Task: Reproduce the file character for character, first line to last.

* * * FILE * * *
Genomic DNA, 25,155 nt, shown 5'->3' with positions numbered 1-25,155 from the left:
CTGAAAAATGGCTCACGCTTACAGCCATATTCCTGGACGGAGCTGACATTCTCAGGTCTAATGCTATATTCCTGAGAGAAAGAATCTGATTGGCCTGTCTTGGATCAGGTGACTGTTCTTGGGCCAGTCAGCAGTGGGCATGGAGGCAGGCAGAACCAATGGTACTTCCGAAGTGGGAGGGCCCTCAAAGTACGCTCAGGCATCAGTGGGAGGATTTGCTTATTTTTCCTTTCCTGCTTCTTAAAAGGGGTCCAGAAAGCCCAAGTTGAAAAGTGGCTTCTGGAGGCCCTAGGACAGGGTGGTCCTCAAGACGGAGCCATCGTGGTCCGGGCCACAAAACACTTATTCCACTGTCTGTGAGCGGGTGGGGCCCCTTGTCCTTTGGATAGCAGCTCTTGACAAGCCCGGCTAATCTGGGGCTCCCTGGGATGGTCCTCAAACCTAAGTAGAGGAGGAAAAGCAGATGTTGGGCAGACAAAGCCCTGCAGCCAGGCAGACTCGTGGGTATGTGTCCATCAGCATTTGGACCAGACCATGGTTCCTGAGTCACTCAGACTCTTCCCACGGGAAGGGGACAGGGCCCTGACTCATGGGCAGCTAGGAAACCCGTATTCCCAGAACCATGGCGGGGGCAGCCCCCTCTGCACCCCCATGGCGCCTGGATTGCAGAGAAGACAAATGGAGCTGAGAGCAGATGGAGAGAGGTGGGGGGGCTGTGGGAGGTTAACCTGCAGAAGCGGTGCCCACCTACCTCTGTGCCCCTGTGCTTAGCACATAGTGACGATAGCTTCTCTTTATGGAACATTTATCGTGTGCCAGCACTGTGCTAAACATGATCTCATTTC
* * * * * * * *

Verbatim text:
Genomic DNA, 25,155 nt, shown 5'->3' with positions numbered 1-25,155 from the left:
CTGAAAAATGGCTCACGCTTACAGCCATATTCCTGGACGGAGCTGACATTCTCAGGTCTAATGCTATATTCCTGAGAGAAAGAATCTGATTGGCCTGTCTTGGATCAGGTGACTGTTCTTGGGCCAGTCAGCAGTGGGCATGGAGGCAGGCAGAACCAATGGTACTTCCGAAGTGGGAGGGCCCTCAAAGTACGCTCAGGCATCAGTGGGAGGATTTGCTTATTTTTCCTTTCCTGCTTCTTAAAAGGGGTCCAGAAAGCCCAAGTTGAAAAGTGGCTTCTGGAGGCCCTAGGACAGGGTGGTCCTCAAGACGGAGCCATCGTGGTCCGGGCCACAAAACACTTATTCCACTGTCTGTGAGCGGGTGGGGCCCCTTGTCCTTTGGATAGCAGCTCTTGACAAGCCCGGCTAATCTGGGGCTCCCTGGGATGGTCCTCAAACCTAAGTAGAGGAGGAAAAGCAGATGTTGGGCAGACAAAGCCCTGCAGCCAGGCAGACTCGTGGGTATGTGTCCATCAGCATTTGGACCAGACCATGGTTCCTGAGTCACTCAGACTCTTCCCACGGGAAGGGGACAGGGCCCTGACTCATGGGCAGCTAGGAAACCCGTATTCCCAGAACCATGGCGGGGGCAGCCCCCTCTGCACCCCCATGGCGCCTGGATTGCAGAGAAGACAAATGGAGCTGAGAGCAGATGGAGAGAGGTGGGGGGGCTGTGGGAGGTTAACCTGCAGAAGCGGTGCCCACCTACCTCTGTGCCCCTGTGCTTAGCACATAGTGACGATAGCTTCTCTTTATGGAACATTTATCGTGTGCCAGCACTGTGCTAAACATGATCTCATTTC